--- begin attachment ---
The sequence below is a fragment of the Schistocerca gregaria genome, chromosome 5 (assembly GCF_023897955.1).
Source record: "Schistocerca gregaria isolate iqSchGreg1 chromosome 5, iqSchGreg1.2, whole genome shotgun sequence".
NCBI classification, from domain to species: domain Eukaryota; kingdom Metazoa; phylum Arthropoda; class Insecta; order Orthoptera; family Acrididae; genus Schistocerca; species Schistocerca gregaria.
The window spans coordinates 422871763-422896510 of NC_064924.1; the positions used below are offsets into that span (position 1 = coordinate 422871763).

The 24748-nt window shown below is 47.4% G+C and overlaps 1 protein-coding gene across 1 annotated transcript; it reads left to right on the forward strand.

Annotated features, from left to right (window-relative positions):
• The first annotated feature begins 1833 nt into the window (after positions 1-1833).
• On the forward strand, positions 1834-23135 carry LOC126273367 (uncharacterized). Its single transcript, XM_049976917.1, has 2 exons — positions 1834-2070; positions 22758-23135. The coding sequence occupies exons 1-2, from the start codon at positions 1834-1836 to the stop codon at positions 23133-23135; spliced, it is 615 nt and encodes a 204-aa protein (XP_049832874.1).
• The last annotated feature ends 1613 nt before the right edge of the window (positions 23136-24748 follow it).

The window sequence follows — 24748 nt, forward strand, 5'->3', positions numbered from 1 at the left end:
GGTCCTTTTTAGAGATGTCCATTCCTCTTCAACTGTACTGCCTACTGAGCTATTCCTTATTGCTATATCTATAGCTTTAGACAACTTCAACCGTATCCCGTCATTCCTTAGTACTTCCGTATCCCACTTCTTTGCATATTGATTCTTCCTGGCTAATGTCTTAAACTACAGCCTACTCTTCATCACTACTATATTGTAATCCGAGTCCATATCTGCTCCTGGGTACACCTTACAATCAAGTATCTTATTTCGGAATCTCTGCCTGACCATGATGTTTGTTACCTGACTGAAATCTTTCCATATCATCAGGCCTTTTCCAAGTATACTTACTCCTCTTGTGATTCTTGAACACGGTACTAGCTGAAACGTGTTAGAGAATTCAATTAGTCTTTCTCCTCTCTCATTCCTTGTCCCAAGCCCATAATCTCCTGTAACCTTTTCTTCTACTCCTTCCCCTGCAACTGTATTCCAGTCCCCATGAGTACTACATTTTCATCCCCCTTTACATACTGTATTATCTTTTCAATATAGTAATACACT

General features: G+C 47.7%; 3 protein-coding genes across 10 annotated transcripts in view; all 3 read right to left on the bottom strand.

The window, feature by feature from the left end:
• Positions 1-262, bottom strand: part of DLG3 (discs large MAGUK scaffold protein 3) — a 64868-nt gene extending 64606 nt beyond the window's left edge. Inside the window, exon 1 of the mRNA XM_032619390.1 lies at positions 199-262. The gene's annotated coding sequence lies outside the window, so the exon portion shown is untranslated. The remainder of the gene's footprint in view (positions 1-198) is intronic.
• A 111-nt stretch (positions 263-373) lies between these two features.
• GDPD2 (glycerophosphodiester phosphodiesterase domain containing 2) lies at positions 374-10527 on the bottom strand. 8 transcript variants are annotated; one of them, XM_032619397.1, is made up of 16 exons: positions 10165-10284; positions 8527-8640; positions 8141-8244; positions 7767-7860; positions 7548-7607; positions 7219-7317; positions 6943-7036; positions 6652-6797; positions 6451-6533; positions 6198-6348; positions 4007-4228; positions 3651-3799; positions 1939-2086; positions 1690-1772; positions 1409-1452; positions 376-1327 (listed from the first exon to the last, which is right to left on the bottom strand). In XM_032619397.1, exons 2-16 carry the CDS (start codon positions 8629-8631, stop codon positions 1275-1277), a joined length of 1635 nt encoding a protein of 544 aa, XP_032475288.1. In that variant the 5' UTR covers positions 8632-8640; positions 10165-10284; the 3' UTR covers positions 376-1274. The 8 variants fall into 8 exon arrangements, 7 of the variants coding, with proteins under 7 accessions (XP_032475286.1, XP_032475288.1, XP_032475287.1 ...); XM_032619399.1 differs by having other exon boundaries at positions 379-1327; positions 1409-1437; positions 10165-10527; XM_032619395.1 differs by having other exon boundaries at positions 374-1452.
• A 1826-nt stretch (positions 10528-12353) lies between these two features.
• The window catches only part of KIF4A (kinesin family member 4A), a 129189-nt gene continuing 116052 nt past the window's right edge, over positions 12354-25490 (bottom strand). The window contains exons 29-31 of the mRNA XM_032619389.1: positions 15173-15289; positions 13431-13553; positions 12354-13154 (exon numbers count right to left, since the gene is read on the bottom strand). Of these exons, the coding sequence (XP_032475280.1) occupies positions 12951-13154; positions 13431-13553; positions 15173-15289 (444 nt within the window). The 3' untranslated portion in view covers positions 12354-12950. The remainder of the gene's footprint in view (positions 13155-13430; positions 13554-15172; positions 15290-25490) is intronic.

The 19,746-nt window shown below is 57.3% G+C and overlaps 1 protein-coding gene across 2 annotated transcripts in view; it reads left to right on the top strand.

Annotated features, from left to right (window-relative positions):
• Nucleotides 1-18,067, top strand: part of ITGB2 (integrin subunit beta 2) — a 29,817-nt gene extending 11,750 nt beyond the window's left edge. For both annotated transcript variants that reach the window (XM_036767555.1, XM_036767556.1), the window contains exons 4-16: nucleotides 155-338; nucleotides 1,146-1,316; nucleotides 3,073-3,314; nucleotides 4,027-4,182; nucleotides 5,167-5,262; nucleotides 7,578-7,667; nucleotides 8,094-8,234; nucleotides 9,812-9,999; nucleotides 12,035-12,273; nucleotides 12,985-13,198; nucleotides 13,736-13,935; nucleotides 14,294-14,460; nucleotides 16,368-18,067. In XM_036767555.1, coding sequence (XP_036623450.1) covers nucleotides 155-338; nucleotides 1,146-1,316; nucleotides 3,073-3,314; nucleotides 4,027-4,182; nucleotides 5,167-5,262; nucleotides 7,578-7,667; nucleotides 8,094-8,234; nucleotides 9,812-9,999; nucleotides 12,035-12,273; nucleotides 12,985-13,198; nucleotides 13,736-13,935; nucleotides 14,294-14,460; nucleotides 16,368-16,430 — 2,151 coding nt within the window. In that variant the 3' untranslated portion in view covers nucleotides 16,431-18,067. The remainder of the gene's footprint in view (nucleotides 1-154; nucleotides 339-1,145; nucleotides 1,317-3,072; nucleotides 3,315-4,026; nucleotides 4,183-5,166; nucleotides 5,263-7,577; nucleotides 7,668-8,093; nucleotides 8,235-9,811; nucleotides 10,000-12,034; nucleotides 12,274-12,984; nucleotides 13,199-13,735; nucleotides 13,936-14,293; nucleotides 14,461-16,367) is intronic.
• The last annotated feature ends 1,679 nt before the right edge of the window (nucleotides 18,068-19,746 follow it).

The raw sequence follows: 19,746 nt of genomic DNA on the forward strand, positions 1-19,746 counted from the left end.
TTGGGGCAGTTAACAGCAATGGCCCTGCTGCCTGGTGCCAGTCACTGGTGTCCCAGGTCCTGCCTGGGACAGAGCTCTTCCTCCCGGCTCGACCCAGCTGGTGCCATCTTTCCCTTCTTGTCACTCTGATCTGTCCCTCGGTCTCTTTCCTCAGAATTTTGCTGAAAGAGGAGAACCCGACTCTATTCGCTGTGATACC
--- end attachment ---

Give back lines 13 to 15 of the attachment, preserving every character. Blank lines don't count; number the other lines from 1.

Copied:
The window, feature by feature from the left end:
• Positions 1-262, bottom strand: part of DLG3 (discs large MAGUK scaffold protein 3) — a 64868-nt gene extending 64606 nt beyond the window's left edge. Inside the window, exon 1 of the mRNA XM_032619390.1 lies at positions 199-262. The gene's annotated coding sequence lies outside the window, so the exon portion shown is untranslated. The remainder of the gene's footprint in view (positions 1-198) is intronic.
• A 111-nt stretch (positions 263-373) lies between these two features.